By Chris Muise
For most of us in Halifax, an unploughed sidewalk is, at worst, an unpleasant inconvenience. It becomes more of an obstacle for the city’s senior set – an impassable snowbank may make it practically impossible for them to access the community outside their homes.
“February last year, my wife and I were housebound,” says Jerry MacInnis, 75. “We couldn’t get out, because we walk everywhere or take a bus, and if we can’t walk, we’re stuck.”
“Last Thursday, I had a doctor’s appointment,” says Susan Crawford, a Halifax senior resident. “There was a wall, waist-high on me, of snow, and I had to go on the street, because I use a cane – I’m not able to crawl over these great big snow banks.”
Snowy sidewalks are just one of many ways Crawford finds Halifax to be inaccessible to seniors. Crossing signals changing too fast, a lack of accessible entrances to small businesses, and too few accessible low-floor buses on city routes – these are a few more factors that make it challenging to be a senior Haligonian.
“It’s my community, and I feel it should be as much accessible to me as it is to the able-bodied,” says Crawford.
There are those that would agree with her, and luckily, some of them happen to be in positions to help implement changes, and encourage a more age-friendly urban centre.
Jennifer Chapman is a planner on HRM’s urban design team, and she’s getting ready to talk about how age-friendly community planning factors into the city’s development strategies at the Silver Economy Summit in New Glasgow, where plans for addressing the province’s aging population will be discussed.
“We want to write a plan for our regional centre, to kind of guide how the city’s going to grow and evolve over the next 20 years,” says Chapman. “Our population is an older population, and one of the things that we need to think about is how people are aging, where they’re aging.”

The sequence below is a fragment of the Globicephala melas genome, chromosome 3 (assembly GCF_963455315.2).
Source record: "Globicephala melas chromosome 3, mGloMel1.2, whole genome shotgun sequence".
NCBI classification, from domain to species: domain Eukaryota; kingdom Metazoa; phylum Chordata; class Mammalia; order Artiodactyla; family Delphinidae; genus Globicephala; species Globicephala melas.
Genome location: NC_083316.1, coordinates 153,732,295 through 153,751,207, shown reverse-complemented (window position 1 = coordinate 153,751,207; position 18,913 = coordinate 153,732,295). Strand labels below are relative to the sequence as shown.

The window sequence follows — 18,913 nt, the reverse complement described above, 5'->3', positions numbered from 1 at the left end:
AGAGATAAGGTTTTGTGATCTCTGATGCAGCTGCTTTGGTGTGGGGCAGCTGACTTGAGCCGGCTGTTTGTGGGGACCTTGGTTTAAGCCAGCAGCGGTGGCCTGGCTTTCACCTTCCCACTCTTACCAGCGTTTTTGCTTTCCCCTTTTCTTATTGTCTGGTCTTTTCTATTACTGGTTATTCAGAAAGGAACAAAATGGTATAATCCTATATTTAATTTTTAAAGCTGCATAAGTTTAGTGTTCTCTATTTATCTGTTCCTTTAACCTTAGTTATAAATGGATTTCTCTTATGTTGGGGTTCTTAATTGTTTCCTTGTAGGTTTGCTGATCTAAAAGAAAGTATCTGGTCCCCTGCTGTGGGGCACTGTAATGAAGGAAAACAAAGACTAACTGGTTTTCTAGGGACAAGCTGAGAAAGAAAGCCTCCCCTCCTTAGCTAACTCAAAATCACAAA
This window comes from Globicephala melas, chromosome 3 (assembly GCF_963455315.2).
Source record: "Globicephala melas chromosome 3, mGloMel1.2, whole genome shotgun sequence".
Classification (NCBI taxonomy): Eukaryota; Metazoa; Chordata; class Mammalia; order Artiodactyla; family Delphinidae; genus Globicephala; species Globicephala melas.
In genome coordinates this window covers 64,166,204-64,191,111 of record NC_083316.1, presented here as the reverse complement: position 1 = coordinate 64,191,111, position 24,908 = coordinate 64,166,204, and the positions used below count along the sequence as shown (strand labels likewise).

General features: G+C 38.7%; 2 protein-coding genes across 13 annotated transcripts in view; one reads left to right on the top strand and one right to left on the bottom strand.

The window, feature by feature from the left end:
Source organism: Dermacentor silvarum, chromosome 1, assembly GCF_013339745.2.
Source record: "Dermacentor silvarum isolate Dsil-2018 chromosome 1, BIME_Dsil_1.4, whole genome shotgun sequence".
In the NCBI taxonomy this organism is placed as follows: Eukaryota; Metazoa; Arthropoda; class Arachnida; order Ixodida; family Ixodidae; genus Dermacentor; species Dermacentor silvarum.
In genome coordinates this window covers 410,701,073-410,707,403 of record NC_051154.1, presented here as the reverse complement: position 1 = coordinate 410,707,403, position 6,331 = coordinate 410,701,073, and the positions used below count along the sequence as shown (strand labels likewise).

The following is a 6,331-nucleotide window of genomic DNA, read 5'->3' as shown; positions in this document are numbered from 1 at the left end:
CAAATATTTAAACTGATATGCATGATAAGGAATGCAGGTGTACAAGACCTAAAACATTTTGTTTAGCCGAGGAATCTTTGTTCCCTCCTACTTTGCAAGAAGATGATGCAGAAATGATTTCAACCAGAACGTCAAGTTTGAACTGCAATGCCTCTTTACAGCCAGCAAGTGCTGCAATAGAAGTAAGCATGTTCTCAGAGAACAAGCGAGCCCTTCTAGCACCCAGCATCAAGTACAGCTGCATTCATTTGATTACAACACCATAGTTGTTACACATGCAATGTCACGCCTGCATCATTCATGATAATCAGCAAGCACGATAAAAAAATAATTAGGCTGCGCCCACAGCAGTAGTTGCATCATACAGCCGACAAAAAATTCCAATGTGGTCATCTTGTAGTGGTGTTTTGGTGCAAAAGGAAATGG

As our population gets older, being able to keep seniors a functioning part of the local economy and community will be vital to the sustainability of HRM. Designing a city to be as accommodating as possible to everyone, seniors included, is one way municipal leaders hope to keep older folks in their homes and their neighbourhoods.
Chapman cites the new Halifax Central Library as a prime example of an eight-to-80-friendly design.
“It has broad doorways, lots of light. It’s got spaces for people to sit on the ground floor, but also elevators and ramps and things to get people in and upstairs,” says Chapman. “It provides lots of space, both inside and outside the building, for people to sit and enjoy just being in our city. When we’re designing projects, or building projects, these are the things that we’re trying to think about.”
There are other ways the city works to make life here easier for seniors, including free transit during off-peak hours on Tuesdays, and offering senior discount rates for municipal recreational programs.
Chapman acknowledges that weather-proofing sidewalks and retro-fitting older buildings in our heritage-rich city to meet modern accessibility standards are areas there is still room to improve, but she believes the city is truly committed to improving the living experience for all seniors wherever they can.
“Mobility is one of our key themes while we’re working on the centre plan,” says Chapman. “Where are we strong, and where are we falling? Especially as our population gets older, it’s something we have to respond to.”
Some seniors, like MacInnis, think a lot of headway has been made over the years for senior accessibility in Halifax.
“Since I’ve been around, the city has improved a great deal with respect to seniors,” says MacInnis, who has lived in the community for 46 years. “Accessibility for seniors right now, I think it’s okay.”
Crawford says there’s still much to improve on, but she’s optimistic that changes will come, if for no other reason than they pretty much have to.
“They’ve got to improve, so they will,” says Crawford. “Everybody’s getting older, so they have to do this.”